Can Autism Spectrum Disorder (ASD) change as a child grows up? Why is it that some children with ASD improve over time? What factors can possibly influence the severity of their symptoms of Autism over time?
Long-term studies have followed children with ASD through the course of their lives, some up to two decades. They help answer the questions above, though not completely. These types of studies can be expensive. They also require a lot of effort on both the part of the researchers and the family. Hence, the data is limited.
Still, they allow for some understanding on the topic and that is what we will be discussing on today’s blog. These studies are important in case changes in therapy and care may be required as our special needs children grow.
The following studies used the approach of shared characteristics to divide children on the spectrum into four groups.
One study found that a small percentage of children (2-15 years old) who improved were noted to have high verbal intelligence quotients in the beginning. This result is consistent with other studies that suggest IQ and language skills can predict a child’s outcome when they reach a certain age.
Another group consisting of 37 children (4-7 years old) with average IQ found that those with high executive functioning skills (memory, adaptable thinking, and self-control) eventually showed a strong theory of mind, or the ability to understand other people’s different intentions, desires, and beliefs. Both skills develop in children as early as 3 years old.
One other study followed children with Asperger’s. This type of autism was considered to be on the high-functioning end of the spectrum. It suggested that building theory of mind skills early in life helped to improve poor language skills over time.
A different but also long-term study amongst children from 18 to 33 months of age showed something interesting. Those with sensory sensitivities as toddlers were more likely to develop symptoms of anxiety as preschoolers.
Another study showed that girls and boys differ in their manifestations of symptoms of Autism as they age. Girls tended to show better results in social, language, and cognitive skills than boys during early childhood.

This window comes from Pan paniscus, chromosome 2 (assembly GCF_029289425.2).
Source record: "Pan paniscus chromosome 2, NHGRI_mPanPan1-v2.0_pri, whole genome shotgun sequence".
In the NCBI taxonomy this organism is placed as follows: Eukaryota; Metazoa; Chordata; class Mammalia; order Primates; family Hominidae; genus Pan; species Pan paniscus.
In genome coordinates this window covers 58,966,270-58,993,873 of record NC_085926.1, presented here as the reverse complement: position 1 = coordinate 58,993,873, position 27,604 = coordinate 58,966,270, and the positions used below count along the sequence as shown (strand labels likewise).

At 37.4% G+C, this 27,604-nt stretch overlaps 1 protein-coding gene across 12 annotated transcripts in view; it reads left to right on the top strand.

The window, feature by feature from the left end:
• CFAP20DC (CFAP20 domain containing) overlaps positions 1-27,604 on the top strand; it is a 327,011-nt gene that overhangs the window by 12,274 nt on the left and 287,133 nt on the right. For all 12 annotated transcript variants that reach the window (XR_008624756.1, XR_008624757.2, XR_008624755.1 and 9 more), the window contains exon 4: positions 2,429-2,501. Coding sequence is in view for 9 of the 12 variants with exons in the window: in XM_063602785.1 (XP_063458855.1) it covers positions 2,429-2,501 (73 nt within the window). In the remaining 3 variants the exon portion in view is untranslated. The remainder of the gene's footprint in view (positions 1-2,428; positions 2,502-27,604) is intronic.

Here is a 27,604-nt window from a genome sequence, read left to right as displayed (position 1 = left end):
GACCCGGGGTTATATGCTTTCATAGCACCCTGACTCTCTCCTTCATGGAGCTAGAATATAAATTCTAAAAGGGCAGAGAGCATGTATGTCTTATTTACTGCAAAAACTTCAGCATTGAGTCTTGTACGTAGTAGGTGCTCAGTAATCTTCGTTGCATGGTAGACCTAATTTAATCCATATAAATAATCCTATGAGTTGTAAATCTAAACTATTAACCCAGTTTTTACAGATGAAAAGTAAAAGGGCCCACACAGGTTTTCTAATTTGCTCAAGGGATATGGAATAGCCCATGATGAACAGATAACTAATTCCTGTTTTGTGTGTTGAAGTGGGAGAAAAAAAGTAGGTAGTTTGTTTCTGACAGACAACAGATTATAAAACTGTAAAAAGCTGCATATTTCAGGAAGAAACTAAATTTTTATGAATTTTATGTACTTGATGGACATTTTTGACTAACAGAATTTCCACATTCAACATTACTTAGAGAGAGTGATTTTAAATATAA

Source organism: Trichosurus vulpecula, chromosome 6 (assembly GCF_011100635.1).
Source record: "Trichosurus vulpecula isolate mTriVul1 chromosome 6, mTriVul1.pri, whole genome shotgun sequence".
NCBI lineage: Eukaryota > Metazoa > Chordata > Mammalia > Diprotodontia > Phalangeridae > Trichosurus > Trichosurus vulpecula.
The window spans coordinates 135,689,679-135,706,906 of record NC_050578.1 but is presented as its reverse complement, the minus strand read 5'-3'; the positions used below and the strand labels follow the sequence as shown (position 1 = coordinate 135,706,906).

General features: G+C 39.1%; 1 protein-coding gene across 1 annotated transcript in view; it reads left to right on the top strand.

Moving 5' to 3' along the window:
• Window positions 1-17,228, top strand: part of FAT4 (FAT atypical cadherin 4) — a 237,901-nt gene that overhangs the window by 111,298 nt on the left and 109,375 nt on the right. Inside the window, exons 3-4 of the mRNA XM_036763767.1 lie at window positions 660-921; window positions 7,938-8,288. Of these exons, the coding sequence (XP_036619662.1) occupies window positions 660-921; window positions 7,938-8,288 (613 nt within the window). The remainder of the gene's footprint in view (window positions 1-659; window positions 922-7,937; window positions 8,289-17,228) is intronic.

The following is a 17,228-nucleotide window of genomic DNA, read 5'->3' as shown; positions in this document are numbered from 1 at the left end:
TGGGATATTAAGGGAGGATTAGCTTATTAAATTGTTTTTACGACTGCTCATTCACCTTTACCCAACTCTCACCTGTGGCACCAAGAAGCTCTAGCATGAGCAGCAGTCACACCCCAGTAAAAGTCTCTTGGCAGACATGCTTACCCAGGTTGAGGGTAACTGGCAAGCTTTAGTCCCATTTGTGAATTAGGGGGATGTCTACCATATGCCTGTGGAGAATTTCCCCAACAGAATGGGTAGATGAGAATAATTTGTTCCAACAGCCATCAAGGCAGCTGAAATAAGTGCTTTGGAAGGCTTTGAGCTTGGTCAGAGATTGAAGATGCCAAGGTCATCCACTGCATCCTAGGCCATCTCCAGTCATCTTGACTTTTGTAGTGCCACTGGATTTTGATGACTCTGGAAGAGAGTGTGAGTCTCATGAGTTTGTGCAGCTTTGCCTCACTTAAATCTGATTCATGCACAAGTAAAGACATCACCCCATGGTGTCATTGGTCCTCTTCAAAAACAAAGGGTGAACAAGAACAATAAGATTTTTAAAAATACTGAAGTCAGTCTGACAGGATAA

Some experts say this is due to girls tending to hide their symptoms in social situations. This is called camouflaging. They do it more than boys. This coping strategy has been found to be more prevalent in females than males, who have ASD, and in different points of life, including adulthood.
Hormones may also play a role in symptoms of Autism and how they vary over time. Chemical imbalances in the brain cause deficiencies in social skills that are the most noticeable symptoms in children with ASD. One such hormone, called vasopressin, known to regulate blood pressure, may affect social behavior.
A study found that children with ASD who struggled with theory of mind were found to have low levels of vasopressin. However, the study stressed that just because there is a link, it doesn’t prove a cause-and-effect relationship between the two.
A different study, however, tested 30 children with ASD aged 6 to 12, by giving them nasal sprays of vasopressin to use over the course of four weeks. Half were given placebos and the other half the actual hormone. At the start of the study, the children’s social skills were assessed through standard questionnaires answered by parents, a different standardized testing used by doctors, and a test the children answered themselves, assessing people’s facial expressions.
The results showed that those that received the nasal spray with the actual hormone showed great improvement in their social skills after four weeks, compared to those that received the placebo. The children whose social skills tested higher at the start of the study showed greater improvement after receiving the vasopressin nasal spray.
Children whose parents were more involved with their treatment early on were found to have developed better verbal skills, another study finds.
The study stresses the importance of parental engagement in the early years for children with ASD. This doesn’t mean that they should be blamed if their children’s developments don’t improve.
Therapists and other special needs specialists are a great help to parents in learning how to support their child with ASD. They can teach parents about Applied Behavior Analysis and other techniques. This will help their children develop important skills so they can grow to live a full life.
If you or someone you know has a special needs child and wants help and support, contact me! My comprehensive online course helps you develop strategies to become the best support for your child. Contact me today for an appointment.